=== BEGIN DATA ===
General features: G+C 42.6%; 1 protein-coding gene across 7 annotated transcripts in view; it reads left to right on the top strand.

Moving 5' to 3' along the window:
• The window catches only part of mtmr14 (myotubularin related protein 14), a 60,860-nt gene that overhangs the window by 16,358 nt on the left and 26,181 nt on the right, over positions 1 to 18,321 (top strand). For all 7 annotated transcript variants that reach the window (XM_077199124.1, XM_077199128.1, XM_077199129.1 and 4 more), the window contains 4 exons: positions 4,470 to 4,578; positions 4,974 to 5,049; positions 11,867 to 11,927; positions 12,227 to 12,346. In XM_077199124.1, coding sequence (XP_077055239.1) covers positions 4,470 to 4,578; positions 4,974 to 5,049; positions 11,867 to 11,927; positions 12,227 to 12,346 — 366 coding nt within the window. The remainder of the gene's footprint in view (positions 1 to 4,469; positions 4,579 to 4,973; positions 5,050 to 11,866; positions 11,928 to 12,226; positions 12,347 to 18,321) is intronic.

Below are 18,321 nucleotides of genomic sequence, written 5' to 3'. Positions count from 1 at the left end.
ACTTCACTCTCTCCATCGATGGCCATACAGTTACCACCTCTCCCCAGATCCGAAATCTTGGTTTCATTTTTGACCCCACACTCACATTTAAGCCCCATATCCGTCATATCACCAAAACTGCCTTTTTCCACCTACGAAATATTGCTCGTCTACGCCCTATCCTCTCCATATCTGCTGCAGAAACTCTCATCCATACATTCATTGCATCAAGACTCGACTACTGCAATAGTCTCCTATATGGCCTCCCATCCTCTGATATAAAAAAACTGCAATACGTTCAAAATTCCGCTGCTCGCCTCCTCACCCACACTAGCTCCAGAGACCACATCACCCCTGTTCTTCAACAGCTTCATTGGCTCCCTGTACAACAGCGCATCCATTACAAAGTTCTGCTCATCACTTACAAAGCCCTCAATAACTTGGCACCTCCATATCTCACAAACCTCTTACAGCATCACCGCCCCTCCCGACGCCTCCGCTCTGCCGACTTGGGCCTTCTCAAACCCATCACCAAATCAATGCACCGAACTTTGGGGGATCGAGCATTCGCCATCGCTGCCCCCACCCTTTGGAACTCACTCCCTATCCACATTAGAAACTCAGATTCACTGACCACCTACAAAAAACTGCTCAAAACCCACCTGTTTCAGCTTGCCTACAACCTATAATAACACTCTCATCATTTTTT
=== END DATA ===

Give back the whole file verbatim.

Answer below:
General features: G+C 42.6%; 1 protein-coding gene across 7 annotated transcripts in view; it reads left to right on the top strand.

Moving 5' to 3' along the window:
• The window catches only part of mtmr14 (myotubularin related protein 14), a 60,860-nt gene that overhangs the window by 16,358 nt on the left and 26,181 nt on the right, over positions 1 to 18,321 (top strand). For all 7 annotated transcript variants that reach the window (XM_077199124.1, XM_077199128.1, XM_077199129.1 and 4 more), the window contains 4 exons: positions 4,470 to 4,578; positions 4,974 to 5,049; positions 11,867 to 11,927; positions 12,227 to 12,346. In XM_077199124.1, coding sequence (XP_077055239.1) covers positions 4,470 to 4,578; positions 4,974 to 5,049; positions 11,867 to 11,927; positions 12,227 to 12,346 — 366 coding nt within the window. The remainder of the gene's footprint in view (positions 1 to 4,469; positions 4,579 to 4,973; positions 5,050 to 11,866; positions 11,928 to 12,226; positions 12,347 to 18,321) is intronic.

Below are 18,321 nucleotides of genomic sequence, written 5' to 3'. Positions count from 1 at the left end.
ACTTCACTCTCTCCATCGATGGCCATACAGTTACCACCTCTCCCCAGATCCGAAATCTTGGTTTCATTTTTGACCCCACACTCACATTTAAGCCCCATATCCGTCATATCACCAAAACTGCCTTTTTCCACCTACGAAATATTGCTCGTCTACGCCCTATCCTCTCCATATCTGCTGCAGAAACTCTCATCCATACATTCATTGCATCAAGACTCGACTACTGCAATAGTCTCCTATATGGCCTCCCATCCTCTGATATAAAAAAACTGCAATACGTTCAAAATTCCGCTGCTCGCCTCCTCACCCACACTAGCTCCAGAGACCACATCACCCCTGTTCTTCAACAGCTTCATTGGCTCCCTGTACAACAGCGCATCCATTACAAAGTTCTGCTCATCACTTACAAAGCCCTCAATAACTTGGCACCTCCATATCTCACAAACCTCTTACAGCATCACCGCCCCTCCCGACGCCTCCGCTCTGCCGACTTGGGCCTTCTCAAACCCATCACCAAATCAATGCACCGAACTTTGGGGGATCGAGCATTCGCCATCGCTGCCCCCACCCTTTGGAACTCACTCCCTATCCACATTAGAAACTCAGATTCACTGACCACCTACAAAAAACTGCTCAAAACCCACCTGTTTCAGCTTGCCTACAACCTATAATAACACTCTCATCATTTTTT